Jihadi “sanctuary” Pakistan is “the most influential external actor affecting” stability in Afghanistan and the “outcome” of the U.S.-NATO military mission there, reports the Pentagon as President Donald Trump’s administration considers a tough approach towards Islamabad.
In the Trump administration’s first semi-annual report to Congress on progress in Afghanistan, the Pentagon notes American Gen. John Nicholson, the top commander of U.S. and NATO troops in Afghanistan:
[T]he exploitation of ungoverned sanctuaries outside of Afghanistan by terrorists and Afghan insurgents is the single greatest external factor that could cause failure of the coalition campaign. External sanctuary hampers efforts to bring Afghan Taliban senior leadership to the negotiating table and allows space for terrorist groups like the Haqqani Network to plan coordinated operations against U.S. and coalition forces, the ANDSF [Afghan National Defense and Security Forces], and civilians. External sanctuary allows the Afghan Taliban to rest, refit, and regenerate, thereby perpetuating the cycle of violence.
The Pentagon identifies Pakistan as “the most influential external actor” affecting the ongoing 16-year-old U.S.-led war in Afghanistan.
Haqqani Network jihadists, who have been affiliated with both the Taliban and its ally al-Qaeda, pose the “primary threat” against the U.S. troops and their allies in Afghanistan, said Gen. Nicholson last year.
“Afghan-oriented militant groups, including the Taliban and Haqqani Network, retain freedom of action inside Pakistani territory and benefit from support from elements of the Pakistani Government,” points out the U.S. Department of Defense (DOD) in its assessment released Tuesday:
Although Pakistani military operations have disrupted some militant sanctuaries, certain extremist groups—such as the Taliban and the Haqqani Network—were able to relocate and continue to operate in and from Pakistan. The United States continues to convey to Pakistan at all levels the importance of taking action against all terrorist and extremist groups.
Meanwhile, DOD acknowledges in its report, Pakistan’s regional rival India maintains a good relationship with Afghanistan.
“India is Afghanistan’s most reliable regional partner and the largest contributor of development assistance in the region… India is providing significant training opportunities for Afghan officers and enlisted personnel,” reports the Pentagon.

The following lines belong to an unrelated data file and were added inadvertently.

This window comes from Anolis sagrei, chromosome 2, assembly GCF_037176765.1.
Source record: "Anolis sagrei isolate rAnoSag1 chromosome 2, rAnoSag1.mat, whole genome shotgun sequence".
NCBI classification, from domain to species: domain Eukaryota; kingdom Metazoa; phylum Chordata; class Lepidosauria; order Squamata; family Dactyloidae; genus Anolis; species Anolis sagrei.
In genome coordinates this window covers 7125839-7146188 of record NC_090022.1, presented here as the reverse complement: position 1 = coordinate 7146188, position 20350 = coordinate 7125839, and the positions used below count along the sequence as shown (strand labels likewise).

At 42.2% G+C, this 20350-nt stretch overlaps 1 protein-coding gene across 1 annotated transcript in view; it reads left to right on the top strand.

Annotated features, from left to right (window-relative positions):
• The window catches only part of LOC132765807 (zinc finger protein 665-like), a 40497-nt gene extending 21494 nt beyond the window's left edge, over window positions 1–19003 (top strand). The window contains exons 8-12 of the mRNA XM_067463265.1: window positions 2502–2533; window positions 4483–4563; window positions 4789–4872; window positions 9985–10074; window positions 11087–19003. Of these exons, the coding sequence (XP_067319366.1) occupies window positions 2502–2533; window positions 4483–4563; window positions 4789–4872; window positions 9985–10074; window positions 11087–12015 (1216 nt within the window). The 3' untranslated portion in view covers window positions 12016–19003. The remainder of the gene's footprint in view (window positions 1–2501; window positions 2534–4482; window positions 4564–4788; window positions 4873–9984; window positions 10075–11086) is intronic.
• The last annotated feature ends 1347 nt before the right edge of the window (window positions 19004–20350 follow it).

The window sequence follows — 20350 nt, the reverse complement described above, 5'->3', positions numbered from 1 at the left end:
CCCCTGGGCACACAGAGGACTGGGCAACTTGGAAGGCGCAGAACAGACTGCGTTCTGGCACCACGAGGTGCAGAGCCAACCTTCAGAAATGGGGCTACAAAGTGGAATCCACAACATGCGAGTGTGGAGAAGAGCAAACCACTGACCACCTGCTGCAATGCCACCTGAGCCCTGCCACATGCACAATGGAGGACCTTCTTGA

Pakistan is against “heavy Indian influence” in Afghanistan, testified U.S. Lt. Gen. Vincent Stewart, the chief of the Defense Intelligence Agency (DIA), before an American congressional panel last month.
He noted that Islamabad “holds in reserve terrorist organizations… so that if Afghanistan leans towards India they will no longer be supportive of an idea of a stable and secure Afghanistan.”
“We have to push” Pakistan “to do more against” terrorist organizations in the region, declared Gen. Stewart, adding that the United States must convince Islamabad that “the status quo is not in their best interest.”
Echoing Indian and Afghan officials, the Pentagon has long accused Pakistan of knowingly harboring jihadists organizations launching attacks against U.S.-NATO troops and their local allies in Afghanistan.
According to the U.S. military, the Afghanistan-Pakistan region is home to the largest concentration of terrorist organizations in the world: thirteen in Afghanistan and seven in Pakistan.
Reuters has learned from two U.S. officials speaking on condition of anonymity that the Trump administration is exploring toughening its approach to combating Pakistan-backed terror groups operating in Afghanistan.
“Potential Trump administration responses being discussed include expanding U.S. drone strikes, redirecting or withholding some aid to Pakistan and perhaps eventually downgrading Pakistan’s status as a major non-NATO ally,” the two officials told Reuters.
“Other U.S. officials are skeptical of the prospects for success, arguing that years of previous U.S. efforts to curb Pakistan’s support for militant groups have failed, and that already strengthening U.S. ties to India, Pakistan’s arch-enemy, undermine chances of a breakthrough with Islamabad,” adds the news outlet.
DOD argues that Pakistan continues to serve as a safe haven for the Afghan Taliban and the Haqqani Network.
“Increased collaboration between Afghanistan and Pakistan is critical to maintaining pressure on militant and terrorist groups and for meeting the enduring security requirements on both sides of the shared border,” mentions the Pentagon report. “The trust deficit resulting from Pakistan’s support of and inaction against Afghan-oriented extremists hampers the bilateral military collaboration required to achieve enduring security.”
“Militant groups, including the Taliban and Haqqani Network, continued to utilize sanctuaries inside Pakistan. Pakistan’s belief that Afghanistan is not doing enough to prevent cross-border attacks” it adds, noting that despite tensions between the two nations, Pakistan provided support to U.S.-backed Afghan operations against the Islamic State (ISIS/ISIL).